August 2, 2012
Twitter Helps Researchers Study Factors Of Bullying
Connie K. Ho for redOrbit.com — Your Universe Online
The 2012 Olympics are known as the Twitter Olympics, mostly for the continuous stream of messages by athletes and fans alike. Twitter is not just shaping the landscape of sports, but it´s also shaping the knowledge of bully and victim interactions. In a recent study, researchers utilized microblogging site Twitter to better understand the various factors of bullying.
In the past, scientists have depended on self-reporting surveys to better understand victims and bullies.
"Kids are pretty savvy about keeping bullying outside of adult supervision, and bullying victims are very reluctant to tell adults about it happening to them for a host of reasons," remarked Amy Bellmore, a University of Wisconsin—Madison educational psychology professor, in a prepared statement. "They don't want to look like a tattletale, or they think an adult might not do anything about it."
In the project, Bellmore worked with graduate students Junming Sui and Kwang-Sung Jun as well as computer science professor Jerry Zhu to look for posts on Twitter that mentioned bullying events.
"For a standard study we may get access to students from one grade in one school," explained Bellmore in the statement. "And then we get a one-time shot at it. We get one data collection point in a school year from these kids. It's very labor- and time-intensive."
The team of investigators utilized a computer that monitored Twitter to analyze tweets that had been hand-selected by Bellmore´s research group.
"What we found, very importantly, was that quite often the victim and the bully and even bystanders talk about a real-world bullying incident on social media," noted Zhu in the statement. "The computers are seeing the aftermath, the discussion of a real-world bullying episode."
On a daily basis, the computer looked at approximately 250 million public posts that appeared on Twitter. The machine quickly began to identify over 15,000 tweets per day that were related to bullying. The researchers saw the traffic of posts on bullying spiked from Monday to Thursday, when students were normally in school.
"The computer gets a set about bullying and a set definitely not about bullying," commented Zhu in the statement. "In machine learning, the algorithm reads each tweet as a short text document, and it goes about analyzing the word usage to find the important words that mark bullying events."
Apart from its ability to look at a bulk amount of messages, the researchers saw that the computer was able to identify the bully versus victim roles taken on by Twitter users.
"We taught it ways to identify bullies, victims, accusers and defenders," explained Bellmore in the statement.
Through the study, the researchers identified a new role of “reporter” who found out about the bullying event but wasn´t directly associated to the situation.
"The other roles were identified in the early '90s in the bullying literature," Bellmore says. "But the reporter role is new. It's just like it sounds, a child who witnessed or found out about, but wasn't participating in, a bullying encounter. That role emerged out of studying the social media roles."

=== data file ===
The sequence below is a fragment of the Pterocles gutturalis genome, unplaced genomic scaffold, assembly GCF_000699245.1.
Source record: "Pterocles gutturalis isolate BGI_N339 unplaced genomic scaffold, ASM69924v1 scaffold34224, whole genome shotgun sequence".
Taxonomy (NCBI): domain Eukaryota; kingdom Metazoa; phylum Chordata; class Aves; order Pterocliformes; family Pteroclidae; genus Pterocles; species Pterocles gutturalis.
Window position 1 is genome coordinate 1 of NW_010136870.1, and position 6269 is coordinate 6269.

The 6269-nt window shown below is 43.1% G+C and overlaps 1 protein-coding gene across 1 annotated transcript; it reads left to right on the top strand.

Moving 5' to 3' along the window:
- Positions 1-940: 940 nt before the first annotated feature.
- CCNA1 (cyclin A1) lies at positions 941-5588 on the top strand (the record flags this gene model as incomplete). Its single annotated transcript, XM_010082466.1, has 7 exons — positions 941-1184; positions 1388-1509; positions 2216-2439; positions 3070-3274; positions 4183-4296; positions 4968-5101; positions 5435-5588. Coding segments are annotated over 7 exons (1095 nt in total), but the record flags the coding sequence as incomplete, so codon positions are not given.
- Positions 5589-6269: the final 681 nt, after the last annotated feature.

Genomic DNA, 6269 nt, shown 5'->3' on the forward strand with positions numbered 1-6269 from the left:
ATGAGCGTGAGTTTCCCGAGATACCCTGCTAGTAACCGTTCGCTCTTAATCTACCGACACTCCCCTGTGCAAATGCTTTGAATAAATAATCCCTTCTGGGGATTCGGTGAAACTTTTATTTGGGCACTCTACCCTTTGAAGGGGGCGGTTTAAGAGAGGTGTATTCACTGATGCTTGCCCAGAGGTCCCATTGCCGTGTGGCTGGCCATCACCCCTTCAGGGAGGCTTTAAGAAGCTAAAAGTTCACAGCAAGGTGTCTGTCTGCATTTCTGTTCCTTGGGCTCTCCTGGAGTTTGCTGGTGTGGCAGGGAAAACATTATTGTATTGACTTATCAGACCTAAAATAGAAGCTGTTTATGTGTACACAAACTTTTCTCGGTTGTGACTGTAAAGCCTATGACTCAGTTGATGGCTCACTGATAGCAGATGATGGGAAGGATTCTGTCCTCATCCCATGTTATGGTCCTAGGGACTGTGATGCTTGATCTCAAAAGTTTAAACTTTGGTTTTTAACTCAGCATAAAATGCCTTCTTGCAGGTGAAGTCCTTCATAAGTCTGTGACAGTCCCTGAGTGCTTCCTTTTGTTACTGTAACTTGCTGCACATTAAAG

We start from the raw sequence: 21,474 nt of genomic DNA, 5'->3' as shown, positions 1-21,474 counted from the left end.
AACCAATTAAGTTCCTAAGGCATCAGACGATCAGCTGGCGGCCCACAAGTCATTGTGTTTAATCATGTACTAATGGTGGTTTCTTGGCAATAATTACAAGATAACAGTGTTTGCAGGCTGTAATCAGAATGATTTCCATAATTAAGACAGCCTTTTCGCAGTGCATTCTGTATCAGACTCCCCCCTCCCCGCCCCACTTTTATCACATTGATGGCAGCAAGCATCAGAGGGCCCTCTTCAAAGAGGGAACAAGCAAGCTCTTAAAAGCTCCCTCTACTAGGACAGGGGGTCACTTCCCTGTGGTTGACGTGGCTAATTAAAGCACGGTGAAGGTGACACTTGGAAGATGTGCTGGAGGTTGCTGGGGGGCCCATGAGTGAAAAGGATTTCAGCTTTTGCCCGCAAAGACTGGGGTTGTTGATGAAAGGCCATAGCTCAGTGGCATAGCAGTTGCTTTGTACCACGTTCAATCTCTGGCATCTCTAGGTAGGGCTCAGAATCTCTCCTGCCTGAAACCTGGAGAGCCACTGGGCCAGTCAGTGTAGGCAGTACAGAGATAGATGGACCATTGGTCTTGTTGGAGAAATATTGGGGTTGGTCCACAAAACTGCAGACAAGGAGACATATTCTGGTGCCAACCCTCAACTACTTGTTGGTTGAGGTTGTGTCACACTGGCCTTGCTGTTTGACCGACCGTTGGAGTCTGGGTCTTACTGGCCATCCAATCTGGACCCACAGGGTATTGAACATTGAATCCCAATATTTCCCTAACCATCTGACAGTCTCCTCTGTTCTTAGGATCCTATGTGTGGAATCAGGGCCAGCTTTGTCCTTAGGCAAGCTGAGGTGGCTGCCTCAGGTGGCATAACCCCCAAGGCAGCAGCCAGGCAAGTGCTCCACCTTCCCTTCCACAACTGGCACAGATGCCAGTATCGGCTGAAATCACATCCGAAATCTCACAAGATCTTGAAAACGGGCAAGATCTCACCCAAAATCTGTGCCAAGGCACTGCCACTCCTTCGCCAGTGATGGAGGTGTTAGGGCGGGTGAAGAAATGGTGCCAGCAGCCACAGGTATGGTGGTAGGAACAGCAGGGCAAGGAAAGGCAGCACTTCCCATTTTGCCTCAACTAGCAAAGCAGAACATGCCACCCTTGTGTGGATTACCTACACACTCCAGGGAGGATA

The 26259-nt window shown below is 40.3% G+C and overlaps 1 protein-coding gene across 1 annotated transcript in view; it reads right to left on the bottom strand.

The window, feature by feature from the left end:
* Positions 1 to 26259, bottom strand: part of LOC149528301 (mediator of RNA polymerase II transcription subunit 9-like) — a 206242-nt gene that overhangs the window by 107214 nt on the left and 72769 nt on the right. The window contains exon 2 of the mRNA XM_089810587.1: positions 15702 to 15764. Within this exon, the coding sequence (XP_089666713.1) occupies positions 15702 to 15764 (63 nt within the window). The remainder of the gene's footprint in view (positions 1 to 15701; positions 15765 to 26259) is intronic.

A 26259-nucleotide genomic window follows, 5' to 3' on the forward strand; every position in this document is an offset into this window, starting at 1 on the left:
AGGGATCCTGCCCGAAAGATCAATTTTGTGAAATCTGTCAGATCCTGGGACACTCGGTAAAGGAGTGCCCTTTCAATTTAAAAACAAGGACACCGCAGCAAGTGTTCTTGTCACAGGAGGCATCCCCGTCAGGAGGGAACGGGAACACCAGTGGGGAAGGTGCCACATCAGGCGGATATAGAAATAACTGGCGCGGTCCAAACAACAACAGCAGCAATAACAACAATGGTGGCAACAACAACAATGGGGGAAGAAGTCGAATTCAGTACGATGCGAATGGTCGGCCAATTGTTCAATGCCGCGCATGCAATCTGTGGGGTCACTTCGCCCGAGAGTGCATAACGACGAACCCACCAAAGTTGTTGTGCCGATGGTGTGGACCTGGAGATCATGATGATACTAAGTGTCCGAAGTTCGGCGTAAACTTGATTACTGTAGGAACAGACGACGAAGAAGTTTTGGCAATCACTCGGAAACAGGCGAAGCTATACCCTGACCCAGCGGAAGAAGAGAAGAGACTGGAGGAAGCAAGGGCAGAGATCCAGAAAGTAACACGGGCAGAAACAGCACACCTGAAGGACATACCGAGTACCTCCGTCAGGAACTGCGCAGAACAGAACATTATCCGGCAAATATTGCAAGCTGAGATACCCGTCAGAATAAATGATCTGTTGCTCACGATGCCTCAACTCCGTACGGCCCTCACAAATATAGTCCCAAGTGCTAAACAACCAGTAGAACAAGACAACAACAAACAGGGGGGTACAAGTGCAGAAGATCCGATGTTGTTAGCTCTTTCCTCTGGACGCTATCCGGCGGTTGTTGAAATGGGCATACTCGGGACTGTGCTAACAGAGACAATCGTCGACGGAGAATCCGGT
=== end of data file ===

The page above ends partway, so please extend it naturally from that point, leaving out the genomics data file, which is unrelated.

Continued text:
The data pooled from the social media site was particularly helpful in tracking the progression of time, which wasn´t seen before in student surveys; the researchers hope to study more about individual users and their participation in varying bullying experiences.
"Paper surveys are not as dynamic as the social media tracks," commented Zhu in the statement. "You just get one snapshot in time. You don't see the evolution of bullying events. You don't see the relationships evolving."
Based on the findings, the investigators concluded that the computer that tracked social media could be helpful in determining those who need an intervention.
"We want to add sentiment analysis, an assessment of the emotion behind a social media message, to our program," Zhu says. "The idea is that if someone is powerfully affected by the event, if they are feeling extreme anger or sadness, that's when they could be a danger to themselves or others. Those are the ones that would need immediate attention."
The researchers also proposed that social media could help victims of bullying feel more comfortable in a community and work through their feelings with one another.
"A way victims often make sense of their bullying is by internalizing it. They decide that there's something bad about themselves – not that these other people are jerks," Bellmore says. "When they're exposed to the idea that other people are bullied, actually it has some benefit. It doesn't completely eliminate the depression or humiliation or embarrassment they might be feeling, but it can decrease it."
Moving forward, the researchers plan to use the study to help government officials better understand bullying issues. They believe that the data could help develop effective prevention techniques. Apart from Twitter, they are also interested in looking at other social media sites like Facebook and China´s Weibo.